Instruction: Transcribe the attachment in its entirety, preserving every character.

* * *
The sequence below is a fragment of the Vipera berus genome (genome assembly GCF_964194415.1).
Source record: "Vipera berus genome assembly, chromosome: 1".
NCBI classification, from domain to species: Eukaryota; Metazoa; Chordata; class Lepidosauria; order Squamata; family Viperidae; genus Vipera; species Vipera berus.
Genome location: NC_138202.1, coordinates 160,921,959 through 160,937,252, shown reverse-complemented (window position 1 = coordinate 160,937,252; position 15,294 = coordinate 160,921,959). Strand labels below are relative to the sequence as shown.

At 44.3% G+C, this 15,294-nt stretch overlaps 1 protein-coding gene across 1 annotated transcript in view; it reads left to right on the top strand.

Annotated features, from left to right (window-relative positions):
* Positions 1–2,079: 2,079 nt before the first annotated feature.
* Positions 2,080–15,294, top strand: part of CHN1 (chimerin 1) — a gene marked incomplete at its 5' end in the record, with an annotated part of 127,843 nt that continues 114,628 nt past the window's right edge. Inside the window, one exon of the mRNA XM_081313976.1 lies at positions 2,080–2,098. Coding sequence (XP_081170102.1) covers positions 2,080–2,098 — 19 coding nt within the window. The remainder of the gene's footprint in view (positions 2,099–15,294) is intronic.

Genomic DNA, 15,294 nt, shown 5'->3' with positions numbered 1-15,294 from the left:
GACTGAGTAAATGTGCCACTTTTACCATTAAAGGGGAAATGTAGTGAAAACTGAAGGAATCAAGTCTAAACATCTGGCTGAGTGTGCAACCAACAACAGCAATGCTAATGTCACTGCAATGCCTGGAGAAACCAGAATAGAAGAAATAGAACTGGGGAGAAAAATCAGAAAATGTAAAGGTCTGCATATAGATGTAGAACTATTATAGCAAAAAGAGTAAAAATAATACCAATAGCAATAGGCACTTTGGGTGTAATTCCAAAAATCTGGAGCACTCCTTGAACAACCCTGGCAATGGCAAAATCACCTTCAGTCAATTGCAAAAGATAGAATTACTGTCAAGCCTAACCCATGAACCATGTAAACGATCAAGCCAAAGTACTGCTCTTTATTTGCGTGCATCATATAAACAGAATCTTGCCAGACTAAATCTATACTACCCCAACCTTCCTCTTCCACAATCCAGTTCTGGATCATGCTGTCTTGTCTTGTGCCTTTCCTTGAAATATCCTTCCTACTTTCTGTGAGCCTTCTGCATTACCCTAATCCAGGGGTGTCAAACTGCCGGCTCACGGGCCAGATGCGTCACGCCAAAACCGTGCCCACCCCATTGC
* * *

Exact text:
The sequence below is a fragment of the Vipera berus genome (genome assembly GCF_964194415.1).
Source record: "Vipera berus genome assembly, chromosome: 1".
NCBI classification, from domain to species: Eukaryota; Metazoa; Chordata; class Lepidosauria; order Squamata; family Viperidae; genus Vipera; species Vipera berus.
Genome location: NC_138202.1, coordinates 160,921,959 through 160,937,252, shown reverse-complemented (window position 1 = coordinate 160,937,252; position 15,294 = coordinate 160,921,959). Strand labels below are relative to the sequence as shown.

At 44.3% G+C, this 15,294-nt stretch overlaps 1 protein-coding gene across 1 annotated transcript in view; it reads left to right on the top strand.

Annotated features, from left to right (window-relative positions):
* Positions 1–2,079: 2,079 nt before the first annotated feature.
* Positions 2,080–15,294, top strand: part of CHN1 (chimerin 1) — a gene marked incomplete at its 5' end in the record, with an annotated part of 127,843 nt that continues 114,628 nt past the window's right edge. Inside the window, one exon of the mRNA XM_081313976.1 lies at positions 2,080–2,098. Coding sequence (XP_081170102.1) covers positions 2,080–2,098 — 19 coding nt within the window. The remainder of the gene's footprint in view (positions 2,099–15,294) is intronic.

Genomic DNA, 15,294 nt, shown 5'->3' with positions numbered 1-15,294 from the left:
GACTGAGTAAATGTGCCACTTTTACCATTAAAGGGGAAATGTAGTGAAAACTGAAGGAATCAAGTCTAAACATCTGGCTGAGTGTGCAACCAACAACAGCAATGCTAATGTCACTGCAATGCCTGGAGAAACCAGAATAGAAGAAATAGAACTGGGGAGAAAAATCAGAAAATGTAAAGGTCTGCATATAGATGTAGAACTATTATAGCAAAAAGAGTAAAAATAATACCAATAGCAATAGGCACTTTGGGTGTAATTCCAAAAATCTGGAGCACTCCTTGAACAACCCTGGCAATGGCAAAATCACCTTCAGTCAATTGCAAAAGATAGAATTACTGTCAAGCCTAACCCATGAACCATGTAAACGATCAAGCCAAAGTACTGCTCTTTATTTGCGTGCATCATATAAACAGAATCTTGCCAGACTAAATCTATACTACCCCAACCTTCCTCTTCCACAATCCAGTTCTGGATCATGCTGTCTTGTCTTGTGCCTTTCCTTGAAATATCCTTCCTACTTTCTGTGAGCCTTCTGCATTACCCTAATCCAGGGGTGTCAAACTGCCGGCTCACGGGCCAGATGCGTCACGCCAAAACCGTGCCCACCCCATTGC